Interview with Gary Taubes (part 11)

INTERVIEWER What happened when you met with the [UC Berkeley School of Public Health] epidemiology students?

TAUBES Again, it was a little discouraging, only because these kids really want to do good, they want to make a difference in the world. That’s why they go into the field. They want to have an effect. But as I say at the end of the book, to do science right, your primary motivation has to be to learn the truth, and if you’re infected with this desire to change the world, to save lives, it takes you away from the fundamental motivation, which is to get it right. If you want to save lives, then you want to get the word out as quickly as possible. You don’t want to wait ten or twenty years or more for definitive evidence, for the rigorous tests to be done; you want to give advice and tell people what you’ve learned, even if you only think that you’ve learned it. Doing science right takes a long time. So does good journalism. You can say the difference between my book and Gina Kolata’s book is — not counting whatever difference in intellect we begin with– my book took five years, more than full time, because I wasn’t going to say anything until I was certain that what I was saying was sound. She wrote her book in two years, part-time, while still working full-time as a New York Times reporter.

INTERVIEWER Yeah, they’re very different.

TAUBES Even when I was writing magazine articles, if I was in danger of missing a deadline, which was often the case, I would ask my editors, “Do you want it on time, or do you want it right?”.

INTERVIEWER There was a managing editor at The New Yorker, one of the first, whose motto was “Don’t get it right, get it written.”

TAUBES When I was a young journalist working for Discover, which was owned by Time, Inc., the philosophy was that one of the worst things anybody could do was over-report a story. Just get the facts and get it out. Except science doesn’t work like that. Science, you’ve got to get it right, and that takes time, and you can’t do it on deadline. Along those lines, I did read one of your blog entries about settling points versus set points, and I thought it might be… You know, I Google myself, as all writers do fairly regularly, so first you read all news stories that day, hoping that the Google Alert might have missed something, and then you go to the blogs.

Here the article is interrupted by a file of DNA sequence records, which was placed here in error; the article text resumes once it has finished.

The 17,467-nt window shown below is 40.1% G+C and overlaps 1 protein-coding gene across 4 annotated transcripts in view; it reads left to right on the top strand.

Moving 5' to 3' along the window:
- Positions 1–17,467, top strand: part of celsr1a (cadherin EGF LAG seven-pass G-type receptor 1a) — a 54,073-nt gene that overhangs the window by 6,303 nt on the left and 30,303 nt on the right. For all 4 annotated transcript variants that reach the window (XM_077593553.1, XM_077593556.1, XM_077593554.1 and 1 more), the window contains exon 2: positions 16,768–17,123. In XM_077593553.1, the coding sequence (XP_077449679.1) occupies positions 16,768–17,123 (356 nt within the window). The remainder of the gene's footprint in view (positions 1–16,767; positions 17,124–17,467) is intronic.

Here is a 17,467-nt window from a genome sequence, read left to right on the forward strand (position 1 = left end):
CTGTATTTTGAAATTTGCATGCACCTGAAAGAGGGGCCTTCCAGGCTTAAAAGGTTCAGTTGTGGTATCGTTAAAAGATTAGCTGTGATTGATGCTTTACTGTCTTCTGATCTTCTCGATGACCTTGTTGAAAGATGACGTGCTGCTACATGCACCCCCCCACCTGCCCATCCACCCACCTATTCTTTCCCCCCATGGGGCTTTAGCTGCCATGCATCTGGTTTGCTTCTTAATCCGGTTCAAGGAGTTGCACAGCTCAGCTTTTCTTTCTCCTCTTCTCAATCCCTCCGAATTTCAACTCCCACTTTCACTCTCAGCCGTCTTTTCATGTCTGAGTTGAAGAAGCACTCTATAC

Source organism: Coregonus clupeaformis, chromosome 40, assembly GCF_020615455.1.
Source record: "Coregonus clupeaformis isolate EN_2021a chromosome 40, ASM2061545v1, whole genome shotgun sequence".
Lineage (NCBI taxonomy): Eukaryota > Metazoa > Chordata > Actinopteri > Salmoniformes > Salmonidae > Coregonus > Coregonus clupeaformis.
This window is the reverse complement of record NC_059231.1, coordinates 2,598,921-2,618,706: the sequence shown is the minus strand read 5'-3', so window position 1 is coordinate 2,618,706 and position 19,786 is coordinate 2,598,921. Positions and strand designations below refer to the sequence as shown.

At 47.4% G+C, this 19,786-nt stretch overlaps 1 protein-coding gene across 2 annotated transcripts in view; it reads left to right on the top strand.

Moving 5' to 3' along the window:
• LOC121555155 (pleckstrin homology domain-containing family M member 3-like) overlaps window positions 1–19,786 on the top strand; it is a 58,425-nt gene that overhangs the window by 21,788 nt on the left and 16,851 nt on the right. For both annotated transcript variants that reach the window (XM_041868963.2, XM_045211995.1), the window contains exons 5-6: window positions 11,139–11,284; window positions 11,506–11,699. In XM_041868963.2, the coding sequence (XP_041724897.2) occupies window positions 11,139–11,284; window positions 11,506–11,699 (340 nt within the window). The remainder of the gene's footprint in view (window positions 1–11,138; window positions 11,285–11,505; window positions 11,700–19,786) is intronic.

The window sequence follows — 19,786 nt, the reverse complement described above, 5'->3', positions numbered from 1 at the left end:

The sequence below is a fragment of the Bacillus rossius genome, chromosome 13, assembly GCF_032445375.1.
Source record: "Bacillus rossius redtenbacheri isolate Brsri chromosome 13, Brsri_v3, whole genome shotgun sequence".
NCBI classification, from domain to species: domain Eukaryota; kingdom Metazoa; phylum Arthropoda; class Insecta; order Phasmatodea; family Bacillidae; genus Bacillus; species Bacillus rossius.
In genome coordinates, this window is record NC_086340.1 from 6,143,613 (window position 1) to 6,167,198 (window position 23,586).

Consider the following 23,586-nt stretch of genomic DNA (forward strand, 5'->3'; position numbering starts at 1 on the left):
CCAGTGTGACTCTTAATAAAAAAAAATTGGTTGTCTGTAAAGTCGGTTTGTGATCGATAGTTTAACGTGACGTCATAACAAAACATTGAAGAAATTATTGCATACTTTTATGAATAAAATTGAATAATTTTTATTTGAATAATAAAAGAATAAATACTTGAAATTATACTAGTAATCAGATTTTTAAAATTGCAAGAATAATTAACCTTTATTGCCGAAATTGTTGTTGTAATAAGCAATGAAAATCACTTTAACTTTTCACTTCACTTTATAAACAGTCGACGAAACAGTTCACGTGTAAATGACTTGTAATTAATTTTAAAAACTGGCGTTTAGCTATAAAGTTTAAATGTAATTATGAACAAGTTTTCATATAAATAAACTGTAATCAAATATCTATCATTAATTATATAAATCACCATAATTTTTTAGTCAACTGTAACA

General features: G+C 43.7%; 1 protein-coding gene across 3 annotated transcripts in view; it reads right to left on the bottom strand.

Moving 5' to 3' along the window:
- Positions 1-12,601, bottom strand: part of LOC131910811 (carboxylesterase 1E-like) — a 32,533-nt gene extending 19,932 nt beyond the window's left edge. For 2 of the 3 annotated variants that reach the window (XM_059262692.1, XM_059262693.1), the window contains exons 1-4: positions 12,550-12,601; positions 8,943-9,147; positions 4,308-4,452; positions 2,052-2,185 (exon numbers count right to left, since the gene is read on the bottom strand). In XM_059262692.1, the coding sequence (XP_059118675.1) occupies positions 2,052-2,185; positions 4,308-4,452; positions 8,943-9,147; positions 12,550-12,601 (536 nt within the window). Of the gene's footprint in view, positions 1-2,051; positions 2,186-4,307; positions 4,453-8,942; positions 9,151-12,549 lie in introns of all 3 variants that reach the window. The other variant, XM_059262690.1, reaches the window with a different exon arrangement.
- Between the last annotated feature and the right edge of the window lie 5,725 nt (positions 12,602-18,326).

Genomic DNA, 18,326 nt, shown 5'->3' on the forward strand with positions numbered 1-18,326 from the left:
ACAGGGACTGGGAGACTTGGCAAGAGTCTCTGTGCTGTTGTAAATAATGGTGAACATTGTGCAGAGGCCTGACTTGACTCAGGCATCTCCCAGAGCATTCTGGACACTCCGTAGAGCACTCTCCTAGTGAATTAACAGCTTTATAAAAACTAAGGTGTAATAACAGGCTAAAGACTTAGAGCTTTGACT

INTERVIEWER So you read my post about the most surprising thing in your book?

TAUBES What was the most surprising thing?

INTERVIEWER That you didn’t agree that set points play a role in homeostasis.

TAUBES It’s funny – the more I think about it, the more Claude Bernard was brilliant. (I’d like to do a book on Claude Bernard, but probably can’t because my French is terrible.) In particular, this idea of the milieu interieur? The fundamental idea of homeostasis is that the body works to maintain the stability of what he called the milieu interieur, which gets translated to “internal environment”. What he meant by that is the conditions right outside the membrane of the cell, every cell in the body. So the body wants to maintain stable this internal environment — the pH, the blood pressure, the ionic potential, everything — of the cell itself. So it wants to make sure that the environment the cell lives in — every cell — remains relatively stable. in that sense, we’re this huge symbiotic organism made up of billions of individual cells, and homeostasis functions to keep the conditions that these cell live in stable. So each cell lives in this little isolated world, and it’s got to see stable conditions, or it’s going to die. The idea of the set point is that there’s some central controller in the brain that maintains homeostasis, but that’s naive. Rather, there’s an unbelievably complicated mechanism composed of individual settling points. Like the fatty acid concentration on the interior, and exterior of the fat cell. If there’s more fatty acids on the outside of the cell membrane than the inside, then fatty acids flow into the cell, and you get slightly fatter. There’s no brain in charge. The brain may respond, and the hypothalamus sends signals back and forth, and effects changes in hormones in response to changes in the environment, but there’s so many different interrelated, interconnected feedback loops involved that to refer to a set point is to grossly oversimplify things this beautiful homeostatic system, and it directs attention away from the body, where all these feedback loops interact, to the brain. Did you ever read any books on chaos theory?

INTERVIEWER No, I haven’t.

TAUBES Well, to understand homeostasis you have to understand this concept of dynamic equilibrium, where there can be hundreds of forces acting simultaneously. And the point is, you’ve got these negative feedback loops all over the body, and they involve the brain, but on some level, the dynamic equilibrium you’re looking at is right at the cellular level. That’s where the forces converge to make us leaner or fatter. And the brain is part of these loops, but to concentrate on the brain misses the big picture.

INTERVIEWER The brain is sensitive to the environment — sure, the set point doesn’t really exist anywhere, and sure it’s a function of about a zillion things, not all of them in the brain, sure. But the reason I like that idea of a setpoint is that it’s easy to imagine something going up and down, rather than a million things going up and down.